As we had learned in step 3 – Training, even though it is listed as the third step, it is still an extremely important detail to a successful peak season. With that said, this next step, safety is not only just as equally important as training but in fact, they go together hand in hand. Safety is always a challenge in the workplace but then add in temporary workers and getting them to buy-in to your safety program is even more of a challenge. Then, if that’s not enough include young workers, ages 15-24 and it will be a trial by fire. Even if the temporaries receive safety training through the temp agency, you’ll need to reinforce it even further through your own safety orientation including clearly spelling out the consequences of not following safety rules including those infractions that’ll get them escorted off the premises immediately. (Please note for the purpose of clarity in this article, when I speak of safety I’m also including sanitation as cleanliness is part of safety.)
STEP 4 – Safety
To help make this more manageable for you and easily digestible for temp workers, break safety down into different levels/categories of skills and knowledge.
General safety for all (orientation) – this is safety information you want everyone to know. Evacuation plan including route and assembly area; type of signal used to alert of emergencies (do you use bells, horns, whistles, etc.); required wear needed to be in the general area like appropriate clothing, hairnets, beard-nets and other general P.P.E. like bump caps, safety glasses, steel toe shoes and ear plugs; use of pedestrian ways; cell phone use while working; keeping work area free of clutter and debris; where to place cardboard, plastic and other trash; not using boxes and product in lower racks as stepping stools to reach upper racks; how to report an accident, dealing with liquid spills or other hazards; signage; do not touch let alone operate any machinery or equipment without being cleared to do so by management. I know temp agencies want their people to report accidents to them but I’ve always insisted that they tell us immediately first so we are aware of any issues or hazards and can ensure proper treatment quickly.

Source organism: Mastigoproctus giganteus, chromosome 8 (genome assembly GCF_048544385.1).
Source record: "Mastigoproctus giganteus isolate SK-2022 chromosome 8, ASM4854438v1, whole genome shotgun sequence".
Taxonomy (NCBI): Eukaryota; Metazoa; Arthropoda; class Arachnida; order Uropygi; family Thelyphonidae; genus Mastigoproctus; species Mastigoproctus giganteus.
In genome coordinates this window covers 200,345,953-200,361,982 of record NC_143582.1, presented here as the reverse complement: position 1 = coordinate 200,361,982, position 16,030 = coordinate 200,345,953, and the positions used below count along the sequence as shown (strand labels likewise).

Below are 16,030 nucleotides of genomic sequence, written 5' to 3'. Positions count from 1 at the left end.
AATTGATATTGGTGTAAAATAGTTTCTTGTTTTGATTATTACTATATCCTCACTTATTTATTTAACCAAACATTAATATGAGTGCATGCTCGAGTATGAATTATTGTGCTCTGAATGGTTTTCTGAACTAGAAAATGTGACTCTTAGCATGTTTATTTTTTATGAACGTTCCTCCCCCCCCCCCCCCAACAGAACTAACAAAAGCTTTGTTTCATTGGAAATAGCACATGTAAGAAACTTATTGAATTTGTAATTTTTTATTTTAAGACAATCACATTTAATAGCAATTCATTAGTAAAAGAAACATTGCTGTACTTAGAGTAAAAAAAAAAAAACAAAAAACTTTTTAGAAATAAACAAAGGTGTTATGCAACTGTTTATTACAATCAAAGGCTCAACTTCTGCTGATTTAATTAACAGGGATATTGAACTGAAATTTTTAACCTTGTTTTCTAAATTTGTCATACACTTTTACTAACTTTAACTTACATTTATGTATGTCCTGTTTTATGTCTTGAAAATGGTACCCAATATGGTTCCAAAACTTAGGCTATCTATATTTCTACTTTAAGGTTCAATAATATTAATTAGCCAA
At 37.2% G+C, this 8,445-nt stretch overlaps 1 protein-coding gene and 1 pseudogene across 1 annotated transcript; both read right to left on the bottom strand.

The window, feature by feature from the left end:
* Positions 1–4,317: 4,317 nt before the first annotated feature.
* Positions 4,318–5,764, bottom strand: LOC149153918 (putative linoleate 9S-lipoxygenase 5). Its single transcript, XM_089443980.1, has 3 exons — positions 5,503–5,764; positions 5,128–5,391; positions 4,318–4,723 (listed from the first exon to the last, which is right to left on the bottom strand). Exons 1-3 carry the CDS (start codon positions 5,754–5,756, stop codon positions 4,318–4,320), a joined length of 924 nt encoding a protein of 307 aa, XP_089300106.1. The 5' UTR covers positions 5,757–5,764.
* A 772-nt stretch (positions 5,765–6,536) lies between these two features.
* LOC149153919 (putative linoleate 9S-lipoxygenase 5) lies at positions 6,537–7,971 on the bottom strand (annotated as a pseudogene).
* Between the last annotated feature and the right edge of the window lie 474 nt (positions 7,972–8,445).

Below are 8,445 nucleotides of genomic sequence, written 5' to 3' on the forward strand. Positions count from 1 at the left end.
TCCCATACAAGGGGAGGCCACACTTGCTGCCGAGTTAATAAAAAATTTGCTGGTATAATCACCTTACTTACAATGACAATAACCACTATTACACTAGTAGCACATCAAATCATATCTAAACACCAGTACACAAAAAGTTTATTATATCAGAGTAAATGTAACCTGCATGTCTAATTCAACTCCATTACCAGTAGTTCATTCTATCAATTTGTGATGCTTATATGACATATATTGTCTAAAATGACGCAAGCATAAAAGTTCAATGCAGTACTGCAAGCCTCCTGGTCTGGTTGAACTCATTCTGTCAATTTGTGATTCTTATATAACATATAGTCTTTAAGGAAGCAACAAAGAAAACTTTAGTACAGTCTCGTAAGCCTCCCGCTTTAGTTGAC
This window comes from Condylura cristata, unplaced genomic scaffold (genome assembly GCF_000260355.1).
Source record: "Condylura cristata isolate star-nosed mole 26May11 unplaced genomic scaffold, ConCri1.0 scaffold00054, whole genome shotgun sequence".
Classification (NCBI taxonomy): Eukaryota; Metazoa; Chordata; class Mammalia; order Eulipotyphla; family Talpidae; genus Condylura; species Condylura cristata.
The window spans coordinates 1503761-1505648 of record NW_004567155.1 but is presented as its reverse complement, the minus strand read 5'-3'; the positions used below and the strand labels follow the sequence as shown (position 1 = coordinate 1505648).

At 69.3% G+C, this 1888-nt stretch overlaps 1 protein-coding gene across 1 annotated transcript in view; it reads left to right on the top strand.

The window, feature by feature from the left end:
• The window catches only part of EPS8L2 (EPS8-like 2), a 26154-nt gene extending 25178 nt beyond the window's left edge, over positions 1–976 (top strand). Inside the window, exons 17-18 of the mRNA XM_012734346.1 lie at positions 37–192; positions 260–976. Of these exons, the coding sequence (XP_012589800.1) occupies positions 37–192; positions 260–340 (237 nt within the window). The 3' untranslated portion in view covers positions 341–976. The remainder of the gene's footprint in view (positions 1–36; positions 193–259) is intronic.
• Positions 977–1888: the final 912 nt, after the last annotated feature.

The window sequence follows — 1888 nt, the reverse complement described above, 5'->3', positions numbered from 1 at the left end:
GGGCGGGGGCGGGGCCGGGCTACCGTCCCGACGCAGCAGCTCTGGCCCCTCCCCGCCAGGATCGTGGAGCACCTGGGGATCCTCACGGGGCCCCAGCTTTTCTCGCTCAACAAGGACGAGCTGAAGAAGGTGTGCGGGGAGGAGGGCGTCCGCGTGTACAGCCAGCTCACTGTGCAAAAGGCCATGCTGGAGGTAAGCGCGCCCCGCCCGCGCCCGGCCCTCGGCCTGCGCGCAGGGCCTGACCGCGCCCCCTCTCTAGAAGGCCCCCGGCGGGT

Specific safety – this would focus on the area and type of work the temp has been assigned and what equipment they’ll be using. Use of tuggers, forklifts, manual and electric pallet jacks and other vehicles are always a safety concern. Take the time to watch them in action after their training is completed. For minor concerns coaching will help greatly but I strongly reccommend a zero tolerance when it comes to horseplay or willful acts by temporary employees. Another specific area would be use of the compactor and banding of bales for recycling. Only trained temporaries should be allowed near the machine if it is so decided. Even if someone says they had previous experience using the equipment, still make sure they’re properly trained by your standards before being allowed to operate it. Step ladders, stairways, mezzanines and any other means of travel within the building should also be a safety concern. Don’t take it for granted that temporary employees know how to use those modes properly and that they fully understand any associated hazards. I worked in a large plant that used man-lifts to get up and down the 9 stories. We had an outside contractor come in for a construction project who the company assumed knew how to use the man-lift. He tried to save time and bring his tools along on the man-lift and fell, breaking his ankles, wrist and ribs. If they will they be working near Conveyor belts, again make sure they’re aware of the associated hazards and know where emergency shutoff buttons are located and how to use. Will they be operating mechanical pallet dispensers, shrink wrap machines, they need to know and understand L.O.T.O. for dealing with jams or who they need to contact and how.
Bottom line, for a successful peak season look at each job a temporary employee will do as if it’s you first time and see if there are hazards lying in wait and don’t assume they’ll recognize the hazards on their own. When you clearly communicate like with anything else, most workers will learn and comply but you will also find those gems out there who’ll keep you on your toes. I once had a temporary worker, trying to impress me with his enthusiasm, climb up the side of 5 levels of racking like an acrobat to retrieve an item off the top. Needless to say I was not amused.
Next installment – STEP 5 – Leadership